pg_json.rb

lib/sequel/extensions/pg_json.rb
Last Update: 2019-10-15 07:43:30 -0700

The pg_json extension adds support for Sequel to handle PostgreSQL's json and jsonb types. By default, it wraps JSON arrays and JSON objects with ruby array-like and hash-like objects. If you would like to wrap JSON primitives (numbers, strings, null, true, and false), you need to use the wrap_json_primitives setter:

DB.extension :pg_json
DB.wrap_json_primitives = true

Note that wrapping JSON primitives changes the behavior for JSON false and null values. Because only false and nil in Ruby are considered falsey, wrapping these objects results in unexpected behavior if you use the values directly in conditionals:

if DB[:table].get(:json_column)
  # called if the value of json_column is null/false
  # if you are wrapping primitives
end

To extract the Ruby primitive object from the wrapper object, you can use +__getobj__+ (this comes from Ruby's delegate library).

To wrap an existing Ruby array, hash, string, integer, float, nil, true, or false, use Sequel.pg_json_wrap or Sequel.pg_jsonb_wrap:

Sequel.pg_json_wrap(object)  # json type
Sequel.pg_jsonb_wrap(object) # jsonb type

So if you want to insert an array or hash into an json database column:

DB[:table].insert(column: Sequel.pg_json_wrap([1, 2, 3]))
DB[:table].insert(column: Sequel.pg_json_wrap({'a'=>1, 'b'=>2}))

Note that the pg_json_wrap and pg_jsonb_wrap methods only handle Ruby primitives, they do not handle already wrapped objects.

If you have loaded the core_extensions extension, or you have loaded the core_refinements extension and have activated refinements for the file, you can also use the pg_json and pg_jsonb methods directly on Array or Hash:

array.pg_json  # json type
array.pg_jsonb # jsonb type

hash.pg_json   # json type
hash.pg_jsonb  # jsonb type

Model classes that use json or jsonb columns will have typecasting automatically setup, so you can assign Ruby primitives to model columns and have the wrapped objects automatically created. However, for backwards compatibility, passing a string object will parse the string as JSON, not create a JSON string object.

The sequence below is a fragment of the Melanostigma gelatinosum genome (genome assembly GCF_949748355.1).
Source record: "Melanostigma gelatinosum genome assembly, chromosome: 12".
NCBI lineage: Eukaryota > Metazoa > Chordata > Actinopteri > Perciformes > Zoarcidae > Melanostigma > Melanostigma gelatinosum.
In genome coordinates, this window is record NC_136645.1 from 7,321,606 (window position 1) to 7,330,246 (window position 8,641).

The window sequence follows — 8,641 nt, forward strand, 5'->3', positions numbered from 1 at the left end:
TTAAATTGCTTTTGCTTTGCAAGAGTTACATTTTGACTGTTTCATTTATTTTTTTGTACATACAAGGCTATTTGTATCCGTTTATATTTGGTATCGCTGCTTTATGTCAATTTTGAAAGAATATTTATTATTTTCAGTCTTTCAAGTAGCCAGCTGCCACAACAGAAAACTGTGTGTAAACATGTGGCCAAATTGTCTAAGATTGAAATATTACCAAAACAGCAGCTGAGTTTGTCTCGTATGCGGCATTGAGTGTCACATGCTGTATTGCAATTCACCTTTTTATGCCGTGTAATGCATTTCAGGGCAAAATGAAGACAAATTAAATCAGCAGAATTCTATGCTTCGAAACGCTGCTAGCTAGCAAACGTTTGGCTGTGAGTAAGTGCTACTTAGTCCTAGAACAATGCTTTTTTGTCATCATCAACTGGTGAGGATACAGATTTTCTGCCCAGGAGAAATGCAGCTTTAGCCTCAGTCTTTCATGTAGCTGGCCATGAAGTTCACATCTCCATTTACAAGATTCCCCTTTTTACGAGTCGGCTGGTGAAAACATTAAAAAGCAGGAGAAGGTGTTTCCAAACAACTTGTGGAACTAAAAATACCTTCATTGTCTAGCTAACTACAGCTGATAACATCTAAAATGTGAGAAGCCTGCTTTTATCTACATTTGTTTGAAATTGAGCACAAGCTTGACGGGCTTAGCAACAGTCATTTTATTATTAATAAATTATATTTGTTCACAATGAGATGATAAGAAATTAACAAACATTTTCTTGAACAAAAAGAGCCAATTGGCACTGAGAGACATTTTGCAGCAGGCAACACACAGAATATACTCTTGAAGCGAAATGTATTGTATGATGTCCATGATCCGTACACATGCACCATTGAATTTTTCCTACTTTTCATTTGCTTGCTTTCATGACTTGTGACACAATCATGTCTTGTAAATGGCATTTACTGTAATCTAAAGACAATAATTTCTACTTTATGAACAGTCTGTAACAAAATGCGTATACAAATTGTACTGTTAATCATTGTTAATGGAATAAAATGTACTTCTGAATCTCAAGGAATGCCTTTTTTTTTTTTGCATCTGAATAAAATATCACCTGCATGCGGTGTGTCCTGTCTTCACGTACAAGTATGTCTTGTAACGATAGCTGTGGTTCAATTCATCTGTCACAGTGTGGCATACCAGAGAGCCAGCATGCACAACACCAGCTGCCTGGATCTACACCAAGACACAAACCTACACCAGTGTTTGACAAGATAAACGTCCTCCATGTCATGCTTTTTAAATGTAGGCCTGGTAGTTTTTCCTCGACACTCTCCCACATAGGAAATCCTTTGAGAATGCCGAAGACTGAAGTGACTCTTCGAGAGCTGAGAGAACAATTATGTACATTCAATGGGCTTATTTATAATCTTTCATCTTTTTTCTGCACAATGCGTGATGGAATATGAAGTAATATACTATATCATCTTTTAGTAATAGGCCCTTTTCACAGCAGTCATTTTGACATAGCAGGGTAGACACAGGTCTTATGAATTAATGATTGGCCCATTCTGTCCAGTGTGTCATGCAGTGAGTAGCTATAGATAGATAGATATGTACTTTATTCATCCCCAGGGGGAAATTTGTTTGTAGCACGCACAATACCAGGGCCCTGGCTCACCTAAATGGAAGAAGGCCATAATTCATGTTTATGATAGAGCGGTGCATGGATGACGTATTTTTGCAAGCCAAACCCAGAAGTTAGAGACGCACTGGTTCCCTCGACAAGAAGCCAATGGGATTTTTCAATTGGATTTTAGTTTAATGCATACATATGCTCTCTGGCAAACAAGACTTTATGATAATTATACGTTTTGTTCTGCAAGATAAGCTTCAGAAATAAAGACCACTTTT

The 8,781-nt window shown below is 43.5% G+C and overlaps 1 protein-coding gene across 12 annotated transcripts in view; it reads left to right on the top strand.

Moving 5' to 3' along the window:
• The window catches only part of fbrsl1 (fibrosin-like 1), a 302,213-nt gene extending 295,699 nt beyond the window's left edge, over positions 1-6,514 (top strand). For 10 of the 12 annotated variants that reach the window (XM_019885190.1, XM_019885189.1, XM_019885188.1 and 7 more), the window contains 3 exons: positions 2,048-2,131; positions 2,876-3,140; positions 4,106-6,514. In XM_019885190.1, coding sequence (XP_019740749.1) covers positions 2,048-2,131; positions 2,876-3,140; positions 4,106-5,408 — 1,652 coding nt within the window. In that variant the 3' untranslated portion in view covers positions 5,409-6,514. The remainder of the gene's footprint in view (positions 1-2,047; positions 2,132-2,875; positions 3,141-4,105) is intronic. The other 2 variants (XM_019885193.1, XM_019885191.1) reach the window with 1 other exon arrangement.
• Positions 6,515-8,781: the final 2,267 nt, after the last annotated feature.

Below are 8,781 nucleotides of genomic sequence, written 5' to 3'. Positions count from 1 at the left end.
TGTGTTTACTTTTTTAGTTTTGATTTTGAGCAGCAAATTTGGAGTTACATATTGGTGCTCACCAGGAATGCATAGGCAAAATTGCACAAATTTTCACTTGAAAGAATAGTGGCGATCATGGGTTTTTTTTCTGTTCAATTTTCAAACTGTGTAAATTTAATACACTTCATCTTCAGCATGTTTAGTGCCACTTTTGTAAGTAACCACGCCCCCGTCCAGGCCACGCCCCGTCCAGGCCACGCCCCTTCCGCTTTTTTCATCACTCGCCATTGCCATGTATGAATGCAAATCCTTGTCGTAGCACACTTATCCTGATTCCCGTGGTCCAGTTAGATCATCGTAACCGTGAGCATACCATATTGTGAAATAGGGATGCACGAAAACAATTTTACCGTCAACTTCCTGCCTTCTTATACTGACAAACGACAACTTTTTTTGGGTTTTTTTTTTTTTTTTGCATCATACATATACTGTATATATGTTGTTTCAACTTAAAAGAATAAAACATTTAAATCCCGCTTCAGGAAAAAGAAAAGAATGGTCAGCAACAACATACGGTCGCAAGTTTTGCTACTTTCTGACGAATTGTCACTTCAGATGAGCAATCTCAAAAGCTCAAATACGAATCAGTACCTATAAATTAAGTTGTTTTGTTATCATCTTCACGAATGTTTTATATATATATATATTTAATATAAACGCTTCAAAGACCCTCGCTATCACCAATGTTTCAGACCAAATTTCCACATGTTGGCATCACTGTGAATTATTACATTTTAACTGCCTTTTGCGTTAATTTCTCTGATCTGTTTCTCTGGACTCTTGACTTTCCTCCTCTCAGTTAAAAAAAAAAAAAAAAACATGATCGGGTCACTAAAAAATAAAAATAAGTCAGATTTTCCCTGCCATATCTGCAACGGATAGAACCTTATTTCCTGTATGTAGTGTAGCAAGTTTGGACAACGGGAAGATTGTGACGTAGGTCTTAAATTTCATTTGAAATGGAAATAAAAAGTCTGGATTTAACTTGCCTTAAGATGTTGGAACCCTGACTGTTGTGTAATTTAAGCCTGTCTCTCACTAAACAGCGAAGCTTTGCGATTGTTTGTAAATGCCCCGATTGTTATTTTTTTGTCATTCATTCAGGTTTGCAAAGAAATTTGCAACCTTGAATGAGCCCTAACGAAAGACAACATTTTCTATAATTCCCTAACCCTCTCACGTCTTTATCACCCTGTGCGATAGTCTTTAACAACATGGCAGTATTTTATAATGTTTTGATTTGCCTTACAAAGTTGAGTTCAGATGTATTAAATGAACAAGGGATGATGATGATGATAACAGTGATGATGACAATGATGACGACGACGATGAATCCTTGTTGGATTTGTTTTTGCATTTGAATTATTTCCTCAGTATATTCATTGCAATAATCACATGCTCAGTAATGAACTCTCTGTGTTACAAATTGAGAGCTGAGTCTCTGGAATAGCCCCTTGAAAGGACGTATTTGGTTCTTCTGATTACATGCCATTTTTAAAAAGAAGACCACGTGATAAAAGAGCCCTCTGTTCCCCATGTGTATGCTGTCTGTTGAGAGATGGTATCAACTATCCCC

obj = Model.new
obj.json_column = {'a'=>'b'}
obj.json_column.class
# => Sequel::Postgres::JSONHash
obj.json_column['a']
# => 'b'

obj.json_column = '{"a": "b"}'
obj.json_column.class
# => Sequel::Postgres::JSONHash
obj.json_column['a']
# => 'b'

You can change the handling of string typecasting by using typecast_json_strings:

DB.typecast_json_strings = true
obj.json_column = '{"a": "b"}'
obj.json_column.class
# => Sequel::Postgres::JSONString
obj.json_column
# => '{"a": "b"}'

Note that nil values are never automatically wrapped:

obj.json_column = nil
obj.json_column.class
# => NilClass
obj.json_column
# => nil

If you want to set a JSON null value when using a model, you must wrap it explicitly:

obj.json_column = Sequel.pg_json_wrap(nil)
obj.json_column.class
# => Sequel::Postgres::JSONNull
obj.json_column
# => nil

To use this extension, load it into the Database instance:

DB.extension :pg_json

See the schema modification guide for details on using json columns in CREATE/ALTER TABLE statements.

This extension integrates with the pg_array extension. If you plan to use the json[] or jsonb[] types, load the pg_array extension before the pg_json extension:

DB.extension :pg_array, :pg_json

Note that when accessing json hashes, you should always use strings for keys. Attempting to use other values (such as symbols) will not work correctly.

This extension requires both the json and delegate libraries. However, you can override Sequel.parse_json, Sequel.object_to_json, and Sequel.json_parser_error_class to use an alternative JSON implementation.

Related modules: Sequel::Postgres::JSONDatabaseMethods

Required files

  1. delegate
  2. json